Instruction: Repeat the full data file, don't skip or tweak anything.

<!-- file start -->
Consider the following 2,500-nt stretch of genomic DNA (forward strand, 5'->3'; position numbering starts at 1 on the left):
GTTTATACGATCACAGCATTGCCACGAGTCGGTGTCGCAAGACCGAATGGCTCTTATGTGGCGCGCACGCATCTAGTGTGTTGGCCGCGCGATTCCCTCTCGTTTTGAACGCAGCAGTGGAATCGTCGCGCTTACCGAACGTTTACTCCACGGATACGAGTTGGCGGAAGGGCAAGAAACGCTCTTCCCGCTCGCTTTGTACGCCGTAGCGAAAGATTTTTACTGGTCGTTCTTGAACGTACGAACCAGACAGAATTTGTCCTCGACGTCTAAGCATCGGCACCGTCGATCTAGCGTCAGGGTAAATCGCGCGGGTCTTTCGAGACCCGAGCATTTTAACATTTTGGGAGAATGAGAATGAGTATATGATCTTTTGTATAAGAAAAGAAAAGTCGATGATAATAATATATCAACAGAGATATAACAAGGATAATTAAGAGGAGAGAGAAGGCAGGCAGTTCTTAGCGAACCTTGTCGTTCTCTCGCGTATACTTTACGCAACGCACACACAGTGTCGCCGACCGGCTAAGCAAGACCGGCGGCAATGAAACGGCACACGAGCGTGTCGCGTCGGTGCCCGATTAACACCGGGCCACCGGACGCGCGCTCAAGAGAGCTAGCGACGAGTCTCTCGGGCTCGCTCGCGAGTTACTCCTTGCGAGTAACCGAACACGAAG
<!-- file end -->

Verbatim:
Consider the following 2,500-nt stretch of genomic DNA (forward strand, 5'->3'; position numbering starts at 1 on the left):
GTTTATACGATCACAGCATTGCCACGAGTCGGTGTCGCAAGACCGAATGGCTCTTATGTGGCGCGCACGCATCTAGTGTGTTGGCCGCGCGATTCCCTCTCGTTTTGAACGCAGCAGTGGAATCGTCGCGCTTACCGAACGTTTACTCCACGGATACGAGTTGGCGGAAGGGCAAGAAACGCTCTTCCCGCTCGCTTTGTACGCCGTAGCGAAAGATTTTTACTGGTCGTTCTTGAACGTACGAACCAGACAGAATTTGTCCTCGACGTCTAAGCATCGGCACCGTCGATCTAGCGTCAGGGTAAATCGCGCGGGTCTTTCGAGACCCGAGCATTTTAACATTTTGGGAGAATGAGAATGAGTATATGATCTTTTGTATAAGAAAAGAAAAGTCGATGATAATAATATATCAACAGAGATATAACAAGGATAATTAAGAGGAGAGAGAAGGCAGGCAGTTCTTAGCGAACCTTGTCGTTCTCTCGCGTATACTTTACGCAACGCACACACAGTGTCGCCGACCGGCTAAGCAAGACCGGCGGCAATGAAACGGCACACGAGCGTGTCGCGTCGGTGCCCGATTAACACCGGGCCACCGGACGCGCGCTCAAGAGAGCTAGCGACGAGTCTCTCGGGCTCGCTCGCGAGTTACTCCTTGCGAGTAACCGAACACGAAG